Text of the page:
Our sister title, Professional Motor Mechanic, recently visited Soham-based remanufacturer, Ivor Searle, to ﬁnd out about its unique approach to engine remanufacturing. Here, Commercial Director, David Eszenyi, provides an insight into the company’s long history and promising future.
Q. Could you give us some details about Ivor Searle’s history and the company today?
David Eszenyi (DE): “It’s always been a family-run business. Colin Searle, son of the company’s founder, is the current Chairman and has been for the past 50 years. Under Colin’s chairmanship, Ivor Searle has built up an enviable reputation for producing OE quality products that are respected across the automotive industry.
“In 1983, the company moved to a purpose-built 10,000sqft facility. Colin felt that the way forward was to produce remanufactured engines to be held in stock for next day delivery, something the remanufacturing market needed at the time. We’ve developed this business model for all our remanufactured products and the company has since flourished.
“We like to think that, because of this family aspect to the business, the working environment appeals to apprentices. For this reason, we generally find that staff recruitment and retention is rarely a problem – a claim that cannot be made for other parts of the automotive industry.
“These days, apprentices who have just come out of college don’t have the skills to remanufacture an engine. It requires knowing how to disassemble an engine into its constituent parts, clean each of those parts and then assess whether it is in a suitable state to be remanufactured. After that, parts need machining, grinding, boring, honing and finally, reassembling. This is not always taught at college, so we do all the training ourselves, in-house.
“These skills are very particular to the remanufacturing industry, which means that once someone has been trained, they tend to stay with us because they are so specialised. As you can probably imagine, this ethos provides a comforting work environment for our employees, which is a point of pride for us and a key benefit for those employed in a family business.
Q. How was 2016 for Ivor Searle?
DE: “It was a good year. Overall, the business remained in a strong position. We saw our turbocharger and gearbox remanufacturing really get a firm hold in the market last year. Apart from that, our efforts have gone into launching and raising awareness of our new website and ecatalogue system.”
Q. What were the company’s plans coming into 2017?
DE: “We really want to develop our presence in the European market by speeding up the delivery time to Europe. Next day capability from the UK would be ideal or via a stock location on the continent, as this will increase sales in this area – a part of the business that is really expanding. That’s the general direction we’re headed and it looks a promising one.”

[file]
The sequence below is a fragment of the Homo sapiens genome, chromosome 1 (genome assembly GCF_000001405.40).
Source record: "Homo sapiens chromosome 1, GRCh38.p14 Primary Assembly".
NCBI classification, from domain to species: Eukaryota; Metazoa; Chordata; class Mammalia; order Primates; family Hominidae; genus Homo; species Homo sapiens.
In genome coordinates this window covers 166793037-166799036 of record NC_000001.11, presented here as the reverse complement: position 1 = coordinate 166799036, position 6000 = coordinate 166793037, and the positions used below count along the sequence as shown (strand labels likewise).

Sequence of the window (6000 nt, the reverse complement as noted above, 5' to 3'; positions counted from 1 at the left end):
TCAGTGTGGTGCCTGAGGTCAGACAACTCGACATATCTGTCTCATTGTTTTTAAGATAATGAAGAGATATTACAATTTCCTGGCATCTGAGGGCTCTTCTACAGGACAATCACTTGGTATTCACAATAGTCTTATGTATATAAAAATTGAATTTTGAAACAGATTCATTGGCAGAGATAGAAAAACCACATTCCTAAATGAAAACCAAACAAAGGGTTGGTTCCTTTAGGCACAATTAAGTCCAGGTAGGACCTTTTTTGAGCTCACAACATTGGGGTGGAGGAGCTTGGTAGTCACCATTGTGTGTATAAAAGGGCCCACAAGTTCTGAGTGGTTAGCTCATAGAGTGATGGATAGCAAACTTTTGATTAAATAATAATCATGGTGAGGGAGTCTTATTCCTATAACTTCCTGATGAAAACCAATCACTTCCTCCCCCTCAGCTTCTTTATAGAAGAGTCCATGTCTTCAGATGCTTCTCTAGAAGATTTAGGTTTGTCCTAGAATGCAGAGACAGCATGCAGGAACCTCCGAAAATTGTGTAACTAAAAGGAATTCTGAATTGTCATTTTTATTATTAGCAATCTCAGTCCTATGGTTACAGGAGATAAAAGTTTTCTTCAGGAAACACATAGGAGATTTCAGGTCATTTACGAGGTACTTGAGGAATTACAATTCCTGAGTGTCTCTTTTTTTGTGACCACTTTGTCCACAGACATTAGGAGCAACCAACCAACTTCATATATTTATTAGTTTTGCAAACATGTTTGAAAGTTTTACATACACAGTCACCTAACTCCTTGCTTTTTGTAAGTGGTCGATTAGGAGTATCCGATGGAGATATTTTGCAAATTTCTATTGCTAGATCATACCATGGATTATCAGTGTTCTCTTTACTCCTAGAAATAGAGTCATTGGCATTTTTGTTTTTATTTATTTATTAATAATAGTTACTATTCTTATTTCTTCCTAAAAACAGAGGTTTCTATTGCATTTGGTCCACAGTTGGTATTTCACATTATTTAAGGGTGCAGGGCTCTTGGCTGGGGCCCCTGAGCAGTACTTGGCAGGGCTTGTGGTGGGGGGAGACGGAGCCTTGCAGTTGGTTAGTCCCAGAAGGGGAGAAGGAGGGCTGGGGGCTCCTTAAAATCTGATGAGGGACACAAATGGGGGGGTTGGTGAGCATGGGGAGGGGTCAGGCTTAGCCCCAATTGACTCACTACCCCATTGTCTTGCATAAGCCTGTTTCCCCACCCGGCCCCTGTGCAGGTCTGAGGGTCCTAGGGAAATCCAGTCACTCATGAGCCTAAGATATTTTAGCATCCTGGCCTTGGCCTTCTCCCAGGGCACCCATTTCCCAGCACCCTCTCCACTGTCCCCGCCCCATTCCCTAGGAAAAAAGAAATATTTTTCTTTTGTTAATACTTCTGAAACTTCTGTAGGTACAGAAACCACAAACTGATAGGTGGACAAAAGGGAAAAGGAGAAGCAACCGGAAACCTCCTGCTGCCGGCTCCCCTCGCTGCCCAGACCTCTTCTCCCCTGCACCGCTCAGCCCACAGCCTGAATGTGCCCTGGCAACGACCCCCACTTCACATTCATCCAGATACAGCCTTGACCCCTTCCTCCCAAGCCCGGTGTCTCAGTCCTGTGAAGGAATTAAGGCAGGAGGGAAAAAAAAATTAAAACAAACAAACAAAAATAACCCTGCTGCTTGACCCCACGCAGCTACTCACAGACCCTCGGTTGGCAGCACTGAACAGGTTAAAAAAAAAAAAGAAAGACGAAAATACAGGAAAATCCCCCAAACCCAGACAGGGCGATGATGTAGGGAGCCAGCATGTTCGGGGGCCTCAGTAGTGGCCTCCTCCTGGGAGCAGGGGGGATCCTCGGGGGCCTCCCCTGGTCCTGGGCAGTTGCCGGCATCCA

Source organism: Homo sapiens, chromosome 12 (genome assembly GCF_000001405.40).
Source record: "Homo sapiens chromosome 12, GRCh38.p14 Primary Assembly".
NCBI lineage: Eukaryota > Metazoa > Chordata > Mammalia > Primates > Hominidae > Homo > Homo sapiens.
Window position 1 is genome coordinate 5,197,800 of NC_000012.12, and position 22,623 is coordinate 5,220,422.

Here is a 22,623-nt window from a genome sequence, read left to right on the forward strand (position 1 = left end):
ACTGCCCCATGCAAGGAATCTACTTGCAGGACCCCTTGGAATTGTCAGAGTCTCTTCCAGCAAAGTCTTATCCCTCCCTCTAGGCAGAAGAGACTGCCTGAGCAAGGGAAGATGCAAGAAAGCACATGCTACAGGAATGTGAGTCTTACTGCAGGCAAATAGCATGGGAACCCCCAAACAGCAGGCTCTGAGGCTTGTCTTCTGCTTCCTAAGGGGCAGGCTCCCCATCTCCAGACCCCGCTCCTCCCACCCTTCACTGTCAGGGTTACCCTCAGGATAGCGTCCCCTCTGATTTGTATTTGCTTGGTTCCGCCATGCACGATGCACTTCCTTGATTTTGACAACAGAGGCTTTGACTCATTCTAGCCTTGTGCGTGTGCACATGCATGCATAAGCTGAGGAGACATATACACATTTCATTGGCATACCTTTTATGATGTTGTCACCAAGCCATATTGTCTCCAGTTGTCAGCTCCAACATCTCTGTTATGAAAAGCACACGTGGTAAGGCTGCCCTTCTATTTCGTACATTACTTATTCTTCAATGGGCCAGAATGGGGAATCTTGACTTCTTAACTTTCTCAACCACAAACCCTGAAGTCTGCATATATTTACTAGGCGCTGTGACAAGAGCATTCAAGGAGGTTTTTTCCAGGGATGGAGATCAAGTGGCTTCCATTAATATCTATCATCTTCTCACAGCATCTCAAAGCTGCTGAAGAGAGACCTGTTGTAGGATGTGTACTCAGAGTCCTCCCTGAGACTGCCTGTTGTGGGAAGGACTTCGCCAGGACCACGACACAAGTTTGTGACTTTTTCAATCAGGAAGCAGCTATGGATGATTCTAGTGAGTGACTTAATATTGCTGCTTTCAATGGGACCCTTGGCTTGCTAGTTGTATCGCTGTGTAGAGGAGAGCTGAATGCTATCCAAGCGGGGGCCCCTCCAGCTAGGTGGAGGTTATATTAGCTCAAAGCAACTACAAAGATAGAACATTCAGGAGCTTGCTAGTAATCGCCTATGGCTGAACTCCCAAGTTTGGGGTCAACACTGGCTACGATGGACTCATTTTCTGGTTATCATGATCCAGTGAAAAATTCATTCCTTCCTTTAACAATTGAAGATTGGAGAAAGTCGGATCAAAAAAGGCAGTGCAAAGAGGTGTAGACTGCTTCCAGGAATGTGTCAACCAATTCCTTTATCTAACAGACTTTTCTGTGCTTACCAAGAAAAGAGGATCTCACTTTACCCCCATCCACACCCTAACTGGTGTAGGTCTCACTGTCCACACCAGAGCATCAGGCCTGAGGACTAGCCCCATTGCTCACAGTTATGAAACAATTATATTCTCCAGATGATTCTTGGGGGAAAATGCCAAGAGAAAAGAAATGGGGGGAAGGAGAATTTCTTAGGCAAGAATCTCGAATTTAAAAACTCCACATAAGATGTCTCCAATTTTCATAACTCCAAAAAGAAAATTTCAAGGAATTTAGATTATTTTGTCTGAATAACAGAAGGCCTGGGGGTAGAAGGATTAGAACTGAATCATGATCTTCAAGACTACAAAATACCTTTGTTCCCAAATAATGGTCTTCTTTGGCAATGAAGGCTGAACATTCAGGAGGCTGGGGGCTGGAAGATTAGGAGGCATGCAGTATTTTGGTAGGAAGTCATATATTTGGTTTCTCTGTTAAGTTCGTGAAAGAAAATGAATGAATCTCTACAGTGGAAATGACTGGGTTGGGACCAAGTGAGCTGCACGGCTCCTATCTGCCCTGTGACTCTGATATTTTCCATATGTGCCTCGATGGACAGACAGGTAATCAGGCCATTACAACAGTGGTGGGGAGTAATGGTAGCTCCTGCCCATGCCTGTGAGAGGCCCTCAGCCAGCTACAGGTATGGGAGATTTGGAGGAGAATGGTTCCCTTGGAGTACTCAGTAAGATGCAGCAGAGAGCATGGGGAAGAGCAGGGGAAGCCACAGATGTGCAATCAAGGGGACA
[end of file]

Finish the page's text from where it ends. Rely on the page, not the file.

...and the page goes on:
Q. What does it mean for a part to be remanufactured?
DE: “To remanufacture a part is to bring it back to OE quality when it is not working as it should. At Ivor Searle, we primarily focus on engines, this being the area in which we have based our foundation, but these days we also remanufacture cylinder heads, turbos and gearboxes.”
Q. You say ‘back to OE quality’; whatdo you mean by this and what sort of assurances can you give?
DE: “Every engine that comes through is remanufactured to stringent specifications. We both meet and exceed ISO 9001:2008 and BS AU257:2002, the latter being the code of practice defined by the BSI (British Standards Institution). These criteria are crucial to our operation, and serve to reassure customers that the engine they get from us will perfectly suit its purpose and match OE quality.”
Q. Where do these parts come from?
DE: “They can come from a number of sources. The majority are ordered by motor factors, who would order an engine for a specific vehicle, and we would give them a newly remanufactured one in return for the one they are replacing. The old engine would then go through the remanufacturing process itself.
“We also source from large salvage companies, so that we have a way of replacing engine parts that cannot be remanufactured. The engines we receive all have some form of malfunction, as you might expect, but that doesn’t necessarily mean they should be written off. Most can be remanufactured, but occasionally a part may be so damaged that it is beyond repair.”
Q. What makes Ivor Searle the place to go for remanufactured engines?
DE: “I would say our history, our reputation for technical excellence and our customer service. The team has built up decades of expertise and knowledge. We have few competitors and to start up an operation now would require an enormous amount of time and effort, not to mention some very, very deep pockets.
“Ivor Searle has succeeded because we have a foundation of expertise going back 70 years or so. Not only that but we have collected a huge encyclopaedia of engine specifications. That kind of resource is invaluable and would be near impossible to replicate. When it comes to engine remanufacturing, Ivor Searle is unrivalled.”